Ultraviolet light exposure enhances the protective ability of synthetic melanin
Melanin's high refractive index (RI) and broadband absorption capability contribute to the pigment's ability to protect against ultraviolet radiation (UV). These optical properties also contribute to the vibrant structural colors seen in birds and many other animals and plants.
Researchers believe UV light exposure influences the RI and absorption, as melanin undergoes chemical structural changes when exposed to UV light, but it remains unclear exactly what types of changes take place.
To provide insights, Li et al. measured the RI and changes in absorption of synthetic melanin thin films exposed to a broad spectral range, from UV to near-infrared waves (360–1700 nanometers). They found both the RI and absorption coefficient significantly increased after UV exposure, especially near 400 nanometers. The findings suggest the protective function of melanin is enhanced after intense UV exposure.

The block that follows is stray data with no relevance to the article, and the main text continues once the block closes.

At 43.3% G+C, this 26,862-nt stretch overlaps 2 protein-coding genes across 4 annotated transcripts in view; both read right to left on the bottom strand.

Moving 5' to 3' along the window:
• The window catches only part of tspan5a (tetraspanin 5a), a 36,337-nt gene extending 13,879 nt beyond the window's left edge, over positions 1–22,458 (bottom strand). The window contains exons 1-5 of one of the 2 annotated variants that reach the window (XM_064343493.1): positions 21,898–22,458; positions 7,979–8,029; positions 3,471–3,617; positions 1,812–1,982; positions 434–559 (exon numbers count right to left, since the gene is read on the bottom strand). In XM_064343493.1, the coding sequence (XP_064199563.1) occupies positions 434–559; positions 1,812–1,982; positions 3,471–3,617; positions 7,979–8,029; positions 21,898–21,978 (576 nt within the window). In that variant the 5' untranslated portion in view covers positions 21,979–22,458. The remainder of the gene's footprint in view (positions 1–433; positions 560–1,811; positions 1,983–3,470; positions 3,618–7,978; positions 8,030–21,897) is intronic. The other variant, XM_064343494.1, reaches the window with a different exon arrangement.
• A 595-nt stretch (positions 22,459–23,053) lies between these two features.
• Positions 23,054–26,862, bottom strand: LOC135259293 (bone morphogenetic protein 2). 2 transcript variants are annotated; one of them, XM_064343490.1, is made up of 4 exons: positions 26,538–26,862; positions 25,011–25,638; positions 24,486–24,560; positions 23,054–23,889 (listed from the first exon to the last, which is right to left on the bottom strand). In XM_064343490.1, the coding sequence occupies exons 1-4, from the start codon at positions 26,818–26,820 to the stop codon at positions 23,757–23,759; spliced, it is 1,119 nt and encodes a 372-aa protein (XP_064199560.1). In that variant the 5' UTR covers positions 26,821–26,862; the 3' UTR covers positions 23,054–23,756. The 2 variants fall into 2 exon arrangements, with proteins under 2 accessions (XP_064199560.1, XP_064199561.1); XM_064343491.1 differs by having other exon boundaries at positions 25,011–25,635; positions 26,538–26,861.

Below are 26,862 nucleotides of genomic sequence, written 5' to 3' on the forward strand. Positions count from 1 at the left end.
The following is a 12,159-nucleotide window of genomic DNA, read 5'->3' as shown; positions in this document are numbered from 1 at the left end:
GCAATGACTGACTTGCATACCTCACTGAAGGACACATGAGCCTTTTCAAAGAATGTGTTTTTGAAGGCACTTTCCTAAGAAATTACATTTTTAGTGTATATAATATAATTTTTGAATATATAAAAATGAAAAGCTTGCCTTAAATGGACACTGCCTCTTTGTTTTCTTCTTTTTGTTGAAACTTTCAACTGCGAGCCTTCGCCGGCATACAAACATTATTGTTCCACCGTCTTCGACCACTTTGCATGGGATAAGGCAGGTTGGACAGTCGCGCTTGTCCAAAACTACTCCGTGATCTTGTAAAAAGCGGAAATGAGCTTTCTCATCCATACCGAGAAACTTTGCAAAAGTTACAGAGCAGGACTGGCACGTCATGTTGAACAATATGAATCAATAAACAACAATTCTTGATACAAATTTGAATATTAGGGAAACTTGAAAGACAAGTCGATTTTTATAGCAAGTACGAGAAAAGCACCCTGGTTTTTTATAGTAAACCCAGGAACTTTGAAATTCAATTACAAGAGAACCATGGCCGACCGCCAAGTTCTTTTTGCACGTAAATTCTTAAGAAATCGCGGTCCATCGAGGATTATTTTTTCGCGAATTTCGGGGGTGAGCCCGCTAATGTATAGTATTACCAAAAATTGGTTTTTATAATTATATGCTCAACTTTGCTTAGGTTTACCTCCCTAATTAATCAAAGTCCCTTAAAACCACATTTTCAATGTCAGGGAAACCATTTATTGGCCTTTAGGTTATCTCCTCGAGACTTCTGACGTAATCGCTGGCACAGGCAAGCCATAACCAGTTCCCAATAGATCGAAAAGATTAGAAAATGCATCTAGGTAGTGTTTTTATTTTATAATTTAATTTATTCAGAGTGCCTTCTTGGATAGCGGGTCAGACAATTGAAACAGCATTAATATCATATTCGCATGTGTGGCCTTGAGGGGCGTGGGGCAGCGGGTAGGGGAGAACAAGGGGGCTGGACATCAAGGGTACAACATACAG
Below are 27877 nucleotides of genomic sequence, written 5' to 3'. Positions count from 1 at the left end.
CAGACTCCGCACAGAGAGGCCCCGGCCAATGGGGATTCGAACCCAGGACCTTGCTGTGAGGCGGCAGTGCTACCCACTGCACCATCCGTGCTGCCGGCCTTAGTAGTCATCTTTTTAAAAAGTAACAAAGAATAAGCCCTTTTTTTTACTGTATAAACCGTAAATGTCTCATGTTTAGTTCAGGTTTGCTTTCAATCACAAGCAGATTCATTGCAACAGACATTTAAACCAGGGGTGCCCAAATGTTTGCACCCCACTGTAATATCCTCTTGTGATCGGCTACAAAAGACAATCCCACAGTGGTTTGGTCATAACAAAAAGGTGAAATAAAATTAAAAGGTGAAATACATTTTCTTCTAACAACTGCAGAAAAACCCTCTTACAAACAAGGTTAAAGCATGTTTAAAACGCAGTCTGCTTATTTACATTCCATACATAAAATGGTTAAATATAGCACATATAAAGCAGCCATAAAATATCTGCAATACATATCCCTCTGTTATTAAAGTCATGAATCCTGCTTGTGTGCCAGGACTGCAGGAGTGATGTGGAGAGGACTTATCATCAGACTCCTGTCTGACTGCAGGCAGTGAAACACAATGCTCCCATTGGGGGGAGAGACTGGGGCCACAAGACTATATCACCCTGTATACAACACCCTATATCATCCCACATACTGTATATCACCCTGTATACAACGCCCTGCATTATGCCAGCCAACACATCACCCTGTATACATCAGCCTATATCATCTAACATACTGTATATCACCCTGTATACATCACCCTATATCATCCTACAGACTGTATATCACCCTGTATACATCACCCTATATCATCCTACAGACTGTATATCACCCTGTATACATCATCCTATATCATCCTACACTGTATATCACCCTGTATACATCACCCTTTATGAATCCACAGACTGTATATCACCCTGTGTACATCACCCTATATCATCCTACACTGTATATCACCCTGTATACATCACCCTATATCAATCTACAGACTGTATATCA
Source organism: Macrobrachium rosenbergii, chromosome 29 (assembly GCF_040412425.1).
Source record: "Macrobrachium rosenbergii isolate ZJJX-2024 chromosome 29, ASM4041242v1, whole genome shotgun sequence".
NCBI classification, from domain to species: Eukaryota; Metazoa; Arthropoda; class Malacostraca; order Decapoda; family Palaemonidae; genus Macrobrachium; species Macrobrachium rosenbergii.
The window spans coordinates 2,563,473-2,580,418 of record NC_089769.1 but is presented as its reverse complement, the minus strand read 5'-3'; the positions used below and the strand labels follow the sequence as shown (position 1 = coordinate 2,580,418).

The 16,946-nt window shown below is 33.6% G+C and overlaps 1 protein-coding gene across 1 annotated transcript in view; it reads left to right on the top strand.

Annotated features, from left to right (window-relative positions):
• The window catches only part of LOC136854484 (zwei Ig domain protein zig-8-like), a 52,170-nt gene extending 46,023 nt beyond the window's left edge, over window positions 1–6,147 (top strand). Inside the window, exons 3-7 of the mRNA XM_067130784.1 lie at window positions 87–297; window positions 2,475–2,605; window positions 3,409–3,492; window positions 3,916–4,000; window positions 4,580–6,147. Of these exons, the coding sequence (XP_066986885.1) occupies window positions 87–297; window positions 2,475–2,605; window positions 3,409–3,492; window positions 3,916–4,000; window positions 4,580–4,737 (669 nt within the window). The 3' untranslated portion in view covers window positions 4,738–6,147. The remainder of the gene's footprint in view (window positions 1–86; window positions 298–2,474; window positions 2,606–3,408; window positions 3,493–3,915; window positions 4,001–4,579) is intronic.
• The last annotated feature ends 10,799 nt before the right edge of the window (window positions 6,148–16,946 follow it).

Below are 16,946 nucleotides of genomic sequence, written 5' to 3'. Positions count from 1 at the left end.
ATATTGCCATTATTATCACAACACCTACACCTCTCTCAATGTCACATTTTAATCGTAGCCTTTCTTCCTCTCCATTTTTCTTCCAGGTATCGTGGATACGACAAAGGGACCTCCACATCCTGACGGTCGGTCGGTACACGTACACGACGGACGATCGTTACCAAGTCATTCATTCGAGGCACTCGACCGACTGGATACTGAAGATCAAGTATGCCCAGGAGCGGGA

To generalize their study against the large family of melanin pigments, the researchers used two types of synthetic melanin: polydopamine and a more natural version called poly(dopamine–L-DOPA).
"Although the L-DOPA-based films had slightly higher reflective indices after UV light exposure, the consistency of the RI and absorption coefficient changes observed after exposure in both films was the most prominent finding, and we observed these changes through accurate measurements of refractive indices for the first time," said author Dr. Ali Dhinojwala, interim director of The University of Akron's School of Polymer Science and Polymer Engineering and H.A. Morton Professor of polymer science.
Applications of the research include a better understanding of the photoprotective behavior of natural melanin and the structural colors in animals and plants, as well as the possibility of designing synthetic melanin materials for advanced UV protection. The researchers plan to investigate other melanin chemistries in the same way.